Bucking the trend in the deer stalking world, Megan Rowland tells Richard Bath about her career in a male-dominated world
Megan Rowland on her life in the male-dominated world of stalking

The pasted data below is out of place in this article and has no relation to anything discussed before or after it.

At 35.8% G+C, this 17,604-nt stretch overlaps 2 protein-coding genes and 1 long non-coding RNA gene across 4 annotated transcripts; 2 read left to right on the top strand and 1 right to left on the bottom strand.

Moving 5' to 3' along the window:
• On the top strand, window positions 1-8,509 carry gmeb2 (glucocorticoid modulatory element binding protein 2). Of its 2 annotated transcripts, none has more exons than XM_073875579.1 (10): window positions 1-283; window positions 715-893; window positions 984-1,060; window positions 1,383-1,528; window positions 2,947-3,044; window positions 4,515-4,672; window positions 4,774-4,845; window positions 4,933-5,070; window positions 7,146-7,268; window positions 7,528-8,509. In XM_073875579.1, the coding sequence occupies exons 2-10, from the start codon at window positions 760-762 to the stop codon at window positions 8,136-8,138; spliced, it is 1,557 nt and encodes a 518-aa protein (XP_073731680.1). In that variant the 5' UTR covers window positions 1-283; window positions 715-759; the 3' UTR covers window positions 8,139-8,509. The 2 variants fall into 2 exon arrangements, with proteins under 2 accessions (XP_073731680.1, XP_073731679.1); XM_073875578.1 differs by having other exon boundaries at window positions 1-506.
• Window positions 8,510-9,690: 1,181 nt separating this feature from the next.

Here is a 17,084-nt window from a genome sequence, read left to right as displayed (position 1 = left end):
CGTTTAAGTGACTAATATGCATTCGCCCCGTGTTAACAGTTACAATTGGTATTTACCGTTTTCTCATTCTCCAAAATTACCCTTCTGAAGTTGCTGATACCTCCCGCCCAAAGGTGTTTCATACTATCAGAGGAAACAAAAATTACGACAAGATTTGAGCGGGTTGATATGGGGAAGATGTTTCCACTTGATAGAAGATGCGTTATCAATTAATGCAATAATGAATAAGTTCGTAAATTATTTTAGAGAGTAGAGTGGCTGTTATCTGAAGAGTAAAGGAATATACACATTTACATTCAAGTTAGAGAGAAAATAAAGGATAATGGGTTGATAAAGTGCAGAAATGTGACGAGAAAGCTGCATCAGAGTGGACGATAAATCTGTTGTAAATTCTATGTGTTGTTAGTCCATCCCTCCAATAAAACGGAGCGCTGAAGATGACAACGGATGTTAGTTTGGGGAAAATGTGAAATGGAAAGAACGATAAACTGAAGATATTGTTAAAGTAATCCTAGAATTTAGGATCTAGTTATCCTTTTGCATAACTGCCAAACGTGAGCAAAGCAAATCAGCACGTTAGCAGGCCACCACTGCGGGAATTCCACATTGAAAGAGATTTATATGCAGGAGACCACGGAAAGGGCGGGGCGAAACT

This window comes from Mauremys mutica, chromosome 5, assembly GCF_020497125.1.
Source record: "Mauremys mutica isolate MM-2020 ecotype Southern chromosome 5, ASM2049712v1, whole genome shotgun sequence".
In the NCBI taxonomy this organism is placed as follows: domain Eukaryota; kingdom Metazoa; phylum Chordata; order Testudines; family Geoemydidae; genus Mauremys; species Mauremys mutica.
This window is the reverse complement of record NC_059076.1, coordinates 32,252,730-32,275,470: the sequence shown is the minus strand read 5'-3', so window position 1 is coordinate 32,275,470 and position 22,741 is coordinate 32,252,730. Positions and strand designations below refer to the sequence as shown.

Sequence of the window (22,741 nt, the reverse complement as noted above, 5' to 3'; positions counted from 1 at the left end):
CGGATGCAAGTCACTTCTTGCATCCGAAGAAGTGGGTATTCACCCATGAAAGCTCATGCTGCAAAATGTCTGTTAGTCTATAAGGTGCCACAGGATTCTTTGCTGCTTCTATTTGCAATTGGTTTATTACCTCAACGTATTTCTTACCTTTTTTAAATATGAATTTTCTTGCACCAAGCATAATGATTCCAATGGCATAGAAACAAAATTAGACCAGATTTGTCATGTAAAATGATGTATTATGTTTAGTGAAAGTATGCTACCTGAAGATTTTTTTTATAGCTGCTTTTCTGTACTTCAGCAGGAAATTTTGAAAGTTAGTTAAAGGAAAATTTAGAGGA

Growing up on a remote 50-acre croft at Orphir on Orkney, Megan Rowland came from a family that was ‘anti-hunting and vegetarian’. She neither knew anything about stalking, nor would have been receptive had she been handed a rifle. It was, however, a childhood that prepared her for her current role – as a stalker on the 13,500-acre Gordonbush Estate near Brora, where after three years tramping the hills she has come to prominence as the first woman to win the Game & Wildlife category at Lantra Scotland’s Learner of the Year Awards this year. ‘We had a croft of about 50 acres in Orkney, which was a great place to grow up,’ says the 25-year-old. ‘We were out in the sticks, so I had the space to daunder about and do my own thing, so I was always quite outdoorsy. Thanks to mum and dad I was brought up as a vegetarian and never felt like I was missing out on anything, although we started to eat meat after we began to keep rare-breed sheep. That changed things for me because it got me interested in the whole idea of food traceability. It led on to the idea that it’s better to hunt and eat wild if you can; it was my personal journey through the whole field to fork idea.’ Initially, Megan was interested in conservation and started an environmental sciences degree at the University of the Highlands and Islands in Orkney then Inverness, but after 18 months ‘I knew it just wasn’t taking me in the right direction’ so while holding down a day job she started volunteering parttime with the RSPB Scotland, a role that was to last for two and a half years. It was while heading north early one morning to do a dawn survey for the RSPB at Durness that something happened which changed her life forever. ‘We passed a group of red deer by the side of the road and I said to my colleague that I fancied having a go at deer stalking and seeing the whole process from beginning to end,’ she says. ‘He managed a patch of woodland near Beauly and said he’d sort it out for me, so we ended up going stalking that weekend and I was hooked. It gave a whole new perspective to something that had been quite taboo for someone who grew up in a vegetarian, anti-hunting environment. It brought a whole new level of nuance that I never knew existed.’